I see a lot of talk these days about which camera to use. I see guys turning themselves inside out on forums, discussing and arguing the minutiae of this camera versus that one. Others buy and sell at the whim and vagaries of the digital market (which changes models almost as much as we change our underwear), and they wonder why they are nearly broke and their photography has not improved.
The above photo is one of my favourites and was taken with my current camera - my Nikon D3X. This is a marvelous high pixel camera that I like so much, and the results from it are so outstanding sometimes, it nearly blows my socks off. Some say to never shoot it above ISO 400, but as you can see in this photo, which was taken at ISO 1600, the results are still very pleasing.
Here's another photo to illustrate a point.
This I think is one of my all time favourite photos. Not just for the look of it, but how I got it and the marvelous day I had exploring on my motorbike the wonderful sights of Sagaing, near Mandalay, Myanmar. I stumbled across a Monastery for nuns or lady Monks. They kindly showed me around and invited me upstairs to look around. While my guide was trying to communicate with me in broken English, I noticed one of the ladies moving toward the window to join her friend. As she approached I sensed something was going to happen, so I grabbed my Fuji X100, lifted it to my eye, and pressed the shutter - the rest is history.
My point is this. The Nikon D3X will blow the little Fuji out of the water, when it comes to resolution, colour fidelity, dynamic range, that 'hidden' factor of a beautiful image that words can't explain. However - in this case - does any of that matter. The fact was that the little Fuji was right there around my neck, it was so quick to grab it, lift it up and hit the shutter - all in the blink of an eye. By the time I had reached for the Black Rapid, found my D3X dangling, and got it ready, the shot would have been missed. More than this though. If I had to choose the camera to take the perfect image with - the best resolution, the best dynamic range, colour rendition etc, of course I would choose the D3X over the Fuji X100. However, at the end of the day when that magic image is on your wall, winning the photo contest, or bracing your website - does it really matter which camera it was taken on.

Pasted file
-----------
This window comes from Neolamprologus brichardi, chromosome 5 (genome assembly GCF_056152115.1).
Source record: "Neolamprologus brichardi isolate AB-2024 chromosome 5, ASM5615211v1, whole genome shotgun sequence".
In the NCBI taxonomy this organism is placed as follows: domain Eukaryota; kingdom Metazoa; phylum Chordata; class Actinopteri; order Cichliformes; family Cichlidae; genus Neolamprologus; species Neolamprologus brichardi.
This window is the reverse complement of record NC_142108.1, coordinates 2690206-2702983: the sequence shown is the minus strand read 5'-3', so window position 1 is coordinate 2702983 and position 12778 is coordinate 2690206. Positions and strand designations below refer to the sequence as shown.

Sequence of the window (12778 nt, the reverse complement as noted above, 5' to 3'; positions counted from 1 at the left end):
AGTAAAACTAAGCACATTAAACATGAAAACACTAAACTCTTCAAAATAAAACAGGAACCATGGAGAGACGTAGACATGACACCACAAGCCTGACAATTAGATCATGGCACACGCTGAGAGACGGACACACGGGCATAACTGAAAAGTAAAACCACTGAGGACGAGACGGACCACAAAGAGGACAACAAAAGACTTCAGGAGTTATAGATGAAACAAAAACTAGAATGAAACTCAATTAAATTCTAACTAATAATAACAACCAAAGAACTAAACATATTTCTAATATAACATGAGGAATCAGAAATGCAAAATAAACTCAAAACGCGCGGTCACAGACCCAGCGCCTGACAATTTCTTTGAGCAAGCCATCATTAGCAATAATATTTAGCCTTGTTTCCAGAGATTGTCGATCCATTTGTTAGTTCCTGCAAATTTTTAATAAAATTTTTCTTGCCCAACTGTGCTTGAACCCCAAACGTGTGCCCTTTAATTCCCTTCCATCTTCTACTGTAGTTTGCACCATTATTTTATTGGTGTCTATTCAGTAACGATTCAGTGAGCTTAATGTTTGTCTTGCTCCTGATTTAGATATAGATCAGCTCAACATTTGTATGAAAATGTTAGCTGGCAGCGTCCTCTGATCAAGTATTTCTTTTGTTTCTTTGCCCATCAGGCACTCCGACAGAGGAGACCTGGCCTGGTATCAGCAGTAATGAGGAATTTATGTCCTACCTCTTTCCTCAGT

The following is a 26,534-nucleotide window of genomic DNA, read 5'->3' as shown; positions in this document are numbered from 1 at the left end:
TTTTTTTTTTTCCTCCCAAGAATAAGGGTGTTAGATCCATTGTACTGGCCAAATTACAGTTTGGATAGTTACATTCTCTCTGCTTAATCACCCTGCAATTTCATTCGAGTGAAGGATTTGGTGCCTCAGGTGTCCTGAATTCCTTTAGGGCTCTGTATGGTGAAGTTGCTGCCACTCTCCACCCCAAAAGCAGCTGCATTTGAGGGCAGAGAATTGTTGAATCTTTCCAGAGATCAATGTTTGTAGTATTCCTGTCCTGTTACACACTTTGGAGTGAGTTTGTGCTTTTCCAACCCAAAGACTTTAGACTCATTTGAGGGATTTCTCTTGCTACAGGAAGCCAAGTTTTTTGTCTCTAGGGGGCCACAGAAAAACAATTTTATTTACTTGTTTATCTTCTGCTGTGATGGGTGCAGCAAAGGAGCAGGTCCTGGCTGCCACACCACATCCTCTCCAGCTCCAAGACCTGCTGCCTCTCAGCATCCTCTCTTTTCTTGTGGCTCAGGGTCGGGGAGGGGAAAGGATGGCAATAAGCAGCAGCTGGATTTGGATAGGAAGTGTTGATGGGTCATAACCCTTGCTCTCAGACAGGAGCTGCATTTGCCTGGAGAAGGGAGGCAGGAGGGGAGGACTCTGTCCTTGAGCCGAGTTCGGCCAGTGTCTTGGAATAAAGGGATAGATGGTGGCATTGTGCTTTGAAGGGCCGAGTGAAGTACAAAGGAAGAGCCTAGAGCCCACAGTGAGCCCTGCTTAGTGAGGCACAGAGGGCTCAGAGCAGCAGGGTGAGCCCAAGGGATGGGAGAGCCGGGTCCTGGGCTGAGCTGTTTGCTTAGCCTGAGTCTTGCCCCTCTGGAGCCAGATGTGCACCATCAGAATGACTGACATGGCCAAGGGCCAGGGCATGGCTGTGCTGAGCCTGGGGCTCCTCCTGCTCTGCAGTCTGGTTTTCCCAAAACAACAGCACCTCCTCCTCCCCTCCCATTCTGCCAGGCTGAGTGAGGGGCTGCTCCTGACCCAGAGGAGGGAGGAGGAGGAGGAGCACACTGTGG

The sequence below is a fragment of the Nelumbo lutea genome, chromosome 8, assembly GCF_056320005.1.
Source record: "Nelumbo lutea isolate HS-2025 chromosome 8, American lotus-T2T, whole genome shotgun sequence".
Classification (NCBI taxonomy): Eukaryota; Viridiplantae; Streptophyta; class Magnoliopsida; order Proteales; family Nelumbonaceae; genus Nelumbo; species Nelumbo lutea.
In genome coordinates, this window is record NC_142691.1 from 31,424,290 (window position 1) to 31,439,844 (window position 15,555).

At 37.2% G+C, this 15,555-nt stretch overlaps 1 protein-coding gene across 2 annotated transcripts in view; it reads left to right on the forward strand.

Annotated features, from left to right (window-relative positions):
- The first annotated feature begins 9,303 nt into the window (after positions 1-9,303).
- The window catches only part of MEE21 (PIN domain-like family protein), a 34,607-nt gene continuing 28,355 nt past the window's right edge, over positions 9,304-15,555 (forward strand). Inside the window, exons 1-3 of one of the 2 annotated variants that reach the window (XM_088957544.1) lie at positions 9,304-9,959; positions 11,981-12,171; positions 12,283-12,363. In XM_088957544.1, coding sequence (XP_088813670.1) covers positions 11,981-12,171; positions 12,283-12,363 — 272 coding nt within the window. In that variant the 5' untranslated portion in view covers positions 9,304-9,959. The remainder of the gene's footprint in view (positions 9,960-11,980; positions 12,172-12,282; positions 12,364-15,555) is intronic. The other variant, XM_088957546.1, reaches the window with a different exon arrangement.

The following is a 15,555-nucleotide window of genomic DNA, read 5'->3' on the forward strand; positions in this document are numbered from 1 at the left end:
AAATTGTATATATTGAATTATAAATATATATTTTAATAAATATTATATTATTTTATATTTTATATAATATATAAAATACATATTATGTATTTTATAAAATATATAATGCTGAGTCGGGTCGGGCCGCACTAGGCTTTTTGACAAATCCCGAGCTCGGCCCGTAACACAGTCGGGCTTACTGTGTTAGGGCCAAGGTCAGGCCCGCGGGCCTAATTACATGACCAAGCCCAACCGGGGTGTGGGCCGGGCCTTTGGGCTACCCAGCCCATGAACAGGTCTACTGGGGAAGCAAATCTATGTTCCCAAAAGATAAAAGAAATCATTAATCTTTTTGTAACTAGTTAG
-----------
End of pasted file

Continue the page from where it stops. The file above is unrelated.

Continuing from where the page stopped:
I have always been a bit of a gear nut as well, fixating on this or that model as the best, buying and selling until my wallet was fatigued, but my photos never improved. Now I don't worry about that, I have two cameras which are really different, but both serve me well, and I just use them to harvest the images that best represent my style, passion and what I stand for. Some of the nicest photos on my website, those that have had nice comments and people enjoy, invariably have been taken on my little Fuji.
I suggest just use what you have at hand. Get out and use that camera to take pictures that surprise and delight, not worrying about its resolution or what other people think of it, or is it the latest model? My hero in photography is Steve Mccurry. I look at his stuff every single day to get more inspiration and to see what he is up to next. If I had to be honest, I am even a bit jealous of his lifestyle. However, one thing I notice in every interview or whatever way he is asked - he cares little for this model or that, or which is the current camera of the month. He obviously has certain technical requirements in a camera, but after that is met, he cares not about models or this one or that. In fact he won't be drawn into a discussion on which camera is best or focus attention on what he is using at the moment. His whole MO is about his images. That's all he cares - his images do the talking, not the camera.
Get out there guys and take that magic picture - using whatever camera you have.
Tell me what you think?